“That’s all he is, though, isn’t he?” she said. “A figure of speech. Something we made up, ordinary people, mortals or whatever, just to torment ourselves with. We imagined him, and our imagination got the better of us. Wonder how many people have died because of that? Because we’ve got such a vivid, warped, terrible imagination? Wouldn’t it be good if we could find a way to prove to all these people, all these believers, that they were wrong? That the thing they believed in was something they just dreamed up, in the past, in a cave or a desert or forest somewhere, one of their ancestors just came up with this mad idea and stuck with it and used it to terrify everyone else into submission. Could we do that, Alex? D’you think we could do that?”

She was looking at the end of her cigarette. The wind was making it glow and flashes of ash and ember blew away towards the tracks. She flicked the butt away and watched it bounce over the platform edge.

“It would be good, wouldn’t it?” said Alex.

“No, but seriously…”

Alex stood up. He walked to the edge of the platform and looked along the track. There was a smell of diesel and oil in the air. A local train was setting off on one of the other tracks, heaving itself from a standing start along shiny metal rails towards a tunnel. The tunnel was dark, though there were dim lights running along the inside of it. The train followed the curve away out of sight. The sound of the train became distant in a few seconds. He looked in the other direction, the direction their train was coming from. There was only a distant darkness.

Karen came and stood beside him. She wrapped her arms around him.

“It’s going to be alright, you know,” she said.

Alex nodded. “I know,” he said.

“Making the decision was the hard bit, wasn’t it?” she said. “Once we’d done that, it was as good as done, wasn’t it? Once we’d committed. We are committed, aren’t we, Alex? Both of us, I mean.”

He nodded again.

“We’re just nervous, that’s all,” she said. “It’s a big thing, isn’t it?”

Alex laughed.

“What?” she said.

He looked at her and then looked away again. “I just remembered something,” he said.


“Something Bill Shankly said. He was the manager of Liverpool, the one that got them started on the path that led them to where they are now. He was doing an interview and this interviewer says to him, ‘to you, football is a matter of life and death’, and Shankly says ‘it’s more important than that.’ I just remembered that, just now, when you said about it being a big thing. Something more important than life and death.”

He laughed again.

Karen stepped away from him. She wrapped her arms around herself and stared at him.

“This isn’t a game, you know,” she said.

“No,” he said.

He looked at her and mirrored her, wrapping his arms around his body. He stood facing her and looked into her eyes. They shone brightly in the station lighting, and he was lost.

“No,” he said again.

Alex looked up at the illuminated board that showed arrivals and departures at the station.

“Four minutes,” he said.

Karen was still looking at him. “You ready?” she said.

Alex nodded. “You?” he said.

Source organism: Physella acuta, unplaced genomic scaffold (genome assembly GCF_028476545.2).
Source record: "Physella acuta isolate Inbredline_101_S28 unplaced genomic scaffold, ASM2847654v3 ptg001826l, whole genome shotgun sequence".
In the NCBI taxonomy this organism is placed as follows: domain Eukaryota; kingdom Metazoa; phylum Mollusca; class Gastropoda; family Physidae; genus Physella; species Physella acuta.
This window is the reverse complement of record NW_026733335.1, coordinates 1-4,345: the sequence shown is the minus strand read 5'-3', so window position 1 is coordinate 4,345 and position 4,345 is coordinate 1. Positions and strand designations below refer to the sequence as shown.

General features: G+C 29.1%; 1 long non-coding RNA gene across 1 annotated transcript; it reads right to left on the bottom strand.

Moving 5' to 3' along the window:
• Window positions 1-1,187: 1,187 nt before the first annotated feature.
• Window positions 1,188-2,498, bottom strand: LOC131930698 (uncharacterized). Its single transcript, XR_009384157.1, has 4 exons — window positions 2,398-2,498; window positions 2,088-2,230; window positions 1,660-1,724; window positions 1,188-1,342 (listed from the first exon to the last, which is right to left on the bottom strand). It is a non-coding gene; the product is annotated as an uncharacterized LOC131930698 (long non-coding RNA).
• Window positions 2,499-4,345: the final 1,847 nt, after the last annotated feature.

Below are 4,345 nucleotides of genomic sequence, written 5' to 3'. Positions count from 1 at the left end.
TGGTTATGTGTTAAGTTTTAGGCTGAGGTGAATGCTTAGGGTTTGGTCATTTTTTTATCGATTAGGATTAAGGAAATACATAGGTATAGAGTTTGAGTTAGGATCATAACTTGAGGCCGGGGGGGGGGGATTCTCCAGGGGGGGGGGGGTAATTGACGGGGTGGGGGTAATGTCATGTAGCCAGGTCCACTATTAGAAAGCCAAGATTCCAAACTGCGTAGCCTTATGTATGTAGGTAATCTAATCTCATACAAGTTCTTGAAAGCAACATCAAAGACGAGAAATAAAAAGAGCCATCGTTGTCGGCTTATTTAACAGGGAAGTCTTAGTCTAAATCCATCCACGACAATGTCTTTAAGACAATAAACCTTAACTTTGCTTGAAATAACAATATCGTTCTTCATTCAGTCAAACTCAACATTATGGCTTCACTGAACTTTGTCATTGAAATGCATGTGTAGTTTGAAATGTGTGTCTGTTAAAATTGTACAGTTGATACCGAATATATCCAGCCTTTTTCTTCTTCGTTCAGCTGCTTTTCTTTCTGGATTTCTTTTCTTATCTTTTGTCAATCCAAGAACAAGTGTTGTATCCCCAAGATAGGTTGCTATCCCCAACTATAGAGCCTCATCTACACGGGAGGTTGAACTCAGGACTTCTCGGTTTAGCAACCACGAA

Karen nodded. He saw her blink rapidly. He couldn’t tell if she was holding back tears or if the wind was affecting her. She held out a hand to him. He took the hand and stood by her side. She swapped his hand into her other hand and put her free arm around his back. She leaned into his body.

“I wonder what it’s like,” she said.

“We’ll know soon,” he said.

“I’ve always wondered,” she said. “I’ve always thought about it. From being little, I’ve always wondered what it’s like.”

“I think it’s coming,” said Alex. He was looking along the rails into the darkness.

The station announcer’s voice garbled on the public announcement system. The words were unintelligible but they both listened hard. Alex shook his head.

“No idea what he said,” he said. “That bloody system is crap.”

He felt Karen grip his hand hard. “It’s coming,” she said. Her arm circled tighter around his back. She looked up at him.

“Forever,” she said.

“For always.”

They heard the two-tone banshee moan of the through train in the tunnel and then felt the violent surge of air rammed towards them and saw a barrage of lights hurl out of the darkness with a roar like an explosion.

He felt Karen’s hand tremble in his. “It’s coming,” she said. Her arm circled tighter around his back. She looked up at him.

“Together forever,” she said.

“For always.”

They heard the two-tone banshee moan of the through train in the tunnel and then felt the violent surge of air rammed towards them and saw a barrage of lights hurl out of the darkness with a roar like an explosion.

They surprised each other at the end.

Alex was surprised by the push in his back, Karen by the pull on her arm.

Bob Warren, the driver of the train, never recovered from the shock of what he saw. He described it to the police in a witness statement but could never speak about it again. He took early retirement, and went to live in an apartment in Spain, where he drank himself to death, despite his wife.

In the little flat they had shared, from where they had been about to be evicted, the police found notes that Alex and Karen had left for their families. There were apologies and reasons and regrets and words of comfort for those left behind. The investigating officer noted in the case notes how remarkably alike their handwriting was. The case was marked down as a double suicide, and closed.

Anna, Alex’s mother, was heartbroken. She said he was a soft-hearted boy who had struggled to cope with life. She said she was comforted by the fact that they had died together.

Karen’s mother, Julia, said little. After the funeral was over, she read the note that her daughter had left one more time. Then she took it outside and put it in the chiminea in her garden and set fire to it. She watched it burn. She stood for a long time afterwards, staring at the flutter of black ashes.

Written by

I have been many things. I have been and done things I choose to forget. I now choose to write. Read me. Let me know what you think.